View Full Table | Close Full ViewTable 1.

Functional roles of differentially-abundant sarcoplasmic proteins in beef Longissimus lumborum (LL) and Psoas major (PM) muscles and the correlation of differentially abundant proteins with color attributes1

Protein Functional category Overabundant in muscle Color trait Correlation coefficient
Aldose reductase Enzyme LL a* value2 + 0.64
Creatine kinase Enzyme LL a* value + 0.72
β-enolase Enzyme LL a* value + 0.64
Pyruvate dehydrogenase Enzyme LL a* value + 0.65
Pyruvate dehydrogenase Enzyme LL R630/5803 + 0.67
Peroxiredoxin-2 Antioxidant LL R630/580 + 0.92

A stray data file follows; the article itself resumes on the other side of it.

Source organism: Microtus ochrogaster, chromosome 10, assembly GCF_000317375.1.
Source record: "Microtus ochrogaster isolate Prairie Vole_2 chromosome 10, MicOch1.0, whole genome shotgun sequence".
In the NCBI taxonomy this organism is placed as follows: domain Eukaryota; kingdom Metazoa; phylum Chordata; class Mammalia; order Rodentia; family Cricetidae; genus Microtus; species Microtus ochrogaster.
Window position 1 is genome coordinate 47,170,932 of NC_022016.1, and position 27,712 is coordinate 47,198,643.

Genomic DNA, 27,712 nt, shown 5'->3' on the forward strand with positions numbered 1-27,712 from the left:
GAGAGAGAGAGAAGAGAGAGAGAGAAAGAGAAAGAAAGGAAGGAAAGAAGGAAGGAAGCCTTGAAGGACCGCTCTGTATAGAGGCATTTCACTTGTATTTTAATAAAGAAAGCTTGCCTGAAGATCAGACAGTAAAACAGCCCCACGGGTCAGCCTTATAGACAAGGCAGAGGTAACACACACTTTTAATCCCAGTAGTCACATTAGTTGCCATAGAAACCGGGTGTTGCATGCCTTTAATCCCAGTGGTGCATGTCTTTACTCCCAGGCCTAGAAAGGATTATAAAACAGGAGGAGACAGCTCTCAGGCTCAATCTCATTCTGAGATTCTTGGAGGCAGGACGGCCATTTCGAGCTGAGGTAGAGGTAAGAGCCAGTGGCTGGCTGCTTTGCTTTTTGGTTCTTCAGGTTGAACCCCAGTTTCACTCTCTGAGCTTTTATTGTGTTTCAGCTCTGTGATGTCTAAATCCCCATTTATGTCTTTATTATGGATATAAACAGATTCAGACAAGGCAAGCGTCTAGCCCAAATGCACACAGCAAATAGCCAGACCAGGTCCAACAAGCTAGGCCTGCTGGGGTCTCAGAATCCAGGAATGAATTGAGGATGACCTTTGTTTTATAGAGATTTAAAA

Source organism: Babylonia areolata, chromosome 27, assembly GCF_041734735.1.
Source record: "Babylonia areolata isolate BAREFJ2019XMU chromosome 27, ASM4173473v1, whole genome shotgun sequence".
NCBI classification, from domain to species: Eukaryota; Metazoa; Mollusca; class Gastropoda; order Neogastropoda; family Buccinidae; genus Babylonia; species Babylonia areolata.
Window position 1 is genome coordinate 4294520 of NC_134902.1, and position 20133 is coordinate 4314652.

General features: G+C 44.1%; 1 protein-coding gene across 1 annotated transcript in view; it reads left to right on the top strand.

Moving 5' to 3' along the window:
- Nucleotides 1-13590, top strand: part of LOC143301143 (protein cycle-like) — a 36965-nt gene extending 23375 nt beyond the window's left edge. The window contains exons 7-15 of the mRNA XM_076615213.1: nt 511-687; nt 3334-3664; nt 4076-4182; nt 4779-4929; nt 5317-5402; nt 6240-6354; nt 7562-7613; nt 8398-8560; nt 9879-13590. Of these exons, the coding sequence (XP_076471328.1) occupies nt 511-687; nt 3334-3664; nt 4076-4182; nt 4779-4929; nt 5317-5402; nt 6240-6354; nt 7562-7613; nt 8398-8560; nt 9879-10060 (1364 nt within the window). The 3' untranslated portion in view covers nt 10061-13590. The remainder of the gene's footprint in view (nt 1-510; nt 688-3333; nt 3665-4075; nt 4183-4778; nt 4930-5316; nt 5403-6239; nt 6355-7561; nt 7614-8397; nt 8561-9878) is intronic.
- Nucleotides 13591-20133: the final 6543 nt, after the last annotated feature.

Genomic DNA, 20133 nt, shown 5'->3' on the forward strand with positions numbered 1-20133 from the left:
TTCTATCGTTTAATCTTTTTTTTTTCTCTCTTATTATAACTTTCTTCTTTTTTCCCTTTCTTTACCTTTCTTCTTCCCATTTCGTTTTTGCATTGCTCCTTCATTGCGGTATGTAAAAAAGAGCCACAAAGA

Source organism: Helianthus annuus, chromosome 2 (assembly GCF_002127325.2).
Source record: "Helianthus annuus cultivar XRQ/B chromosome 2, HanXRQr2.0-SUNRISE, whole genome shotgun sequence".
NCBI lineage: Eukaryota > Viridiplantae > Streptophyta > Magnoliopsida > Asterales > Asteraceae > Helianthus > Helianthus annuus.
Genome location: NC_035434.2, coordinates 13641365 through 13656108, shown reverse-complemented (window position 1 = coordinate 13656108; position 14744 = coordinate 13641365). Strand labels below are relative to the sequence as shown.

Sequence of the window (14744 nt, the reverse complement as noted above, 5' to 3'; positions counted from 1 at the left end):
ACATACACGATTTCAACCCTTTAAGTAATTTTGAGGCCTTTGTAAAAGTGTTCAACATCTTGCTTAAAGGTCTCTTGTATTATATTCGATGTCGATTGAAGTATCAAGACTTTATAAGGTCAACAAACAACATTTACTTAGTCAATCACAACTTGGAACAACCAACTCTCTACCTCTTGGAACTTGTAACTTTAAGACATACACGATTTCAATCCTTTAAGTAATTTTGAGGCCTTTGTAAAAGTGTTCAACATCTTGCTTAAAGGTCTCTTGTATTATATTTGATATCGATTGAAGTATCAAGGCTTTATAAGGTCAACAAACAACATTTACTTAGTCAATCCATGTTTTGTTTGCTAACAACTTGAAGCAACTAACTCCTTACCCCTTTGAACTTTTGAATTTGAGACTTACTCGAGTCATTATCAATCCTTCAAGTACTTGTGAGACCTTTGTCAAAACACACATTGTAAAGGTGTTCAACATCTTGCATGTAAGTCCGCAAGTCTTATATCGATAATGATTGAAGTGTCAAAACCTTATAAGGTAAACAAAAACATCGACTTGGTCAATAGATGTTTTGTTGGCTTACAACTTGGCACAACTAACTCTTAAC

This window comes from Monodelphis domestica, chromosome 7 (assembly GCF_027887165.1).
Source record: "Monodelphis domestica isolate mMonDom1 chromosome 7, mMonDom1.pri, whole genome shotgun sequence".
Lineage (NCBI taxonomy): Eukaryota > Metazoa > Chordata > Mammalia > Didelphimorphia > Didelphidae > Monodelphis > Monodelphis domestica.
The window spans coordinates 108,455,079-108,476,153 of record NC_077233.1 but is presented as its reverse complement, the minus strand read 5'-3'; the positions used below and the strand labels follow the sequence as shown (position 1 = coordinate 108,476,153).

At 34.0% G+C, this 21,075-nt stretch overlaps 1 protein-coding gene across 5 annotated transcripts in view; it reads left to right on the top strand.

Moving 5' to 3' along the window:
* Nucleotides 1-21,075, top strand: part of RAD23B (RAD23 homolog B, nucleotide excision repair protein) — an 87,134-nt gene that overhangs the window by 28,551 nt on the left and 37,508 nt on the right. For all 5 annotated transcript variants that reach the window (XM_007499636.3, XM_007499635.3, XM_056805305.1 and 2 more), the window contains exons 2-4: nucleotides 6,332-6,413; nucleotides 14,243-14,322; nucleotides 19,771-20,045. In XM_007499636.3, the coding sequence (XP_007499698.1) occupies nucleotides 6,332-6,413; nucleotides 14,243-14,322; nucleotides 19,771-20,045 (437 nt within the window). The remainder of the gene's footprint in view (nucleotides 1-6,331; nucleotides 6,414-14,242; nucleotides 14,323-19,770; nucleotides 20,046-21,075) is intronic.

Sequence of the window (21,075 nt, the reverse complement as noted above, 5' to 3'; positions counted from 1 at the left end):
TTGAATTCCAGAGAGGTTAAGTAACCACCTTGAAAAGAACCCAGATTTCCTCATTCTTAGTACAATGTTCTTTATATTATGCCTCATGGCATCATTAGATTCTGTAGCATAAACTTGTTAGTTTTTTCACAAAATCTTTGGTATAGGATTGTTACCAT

Heat shock protein-27 kDa Chaperone LL R630/580 + 0.87
Peptide methionine sulfoxide reductase Enzyme LL R630/580 + 0.88
Stress-induced phosphoprotein 1 Chaperone LL R630/580 + 0.75
Peptide methionine sulfoxide reductase Enzyme LL MRA4 + 0.63
Mitochondrial aconitase 2 Enzyme PM a* value – 0.59
1Reproduced from Joseph et al. (2012b) with permission of American Chemical Society, Washington, DC.
2a* value = Redness.
3R630/580 = Ratio of reflectance at 630 nm and at 580 nm; greater value indicates lower metmyoglobin content and thus greater color stability.
4MRA = Metmyoglobin reducing activity.

Species-Specificity in Lipid Oxidation-Induced Meat Discoloration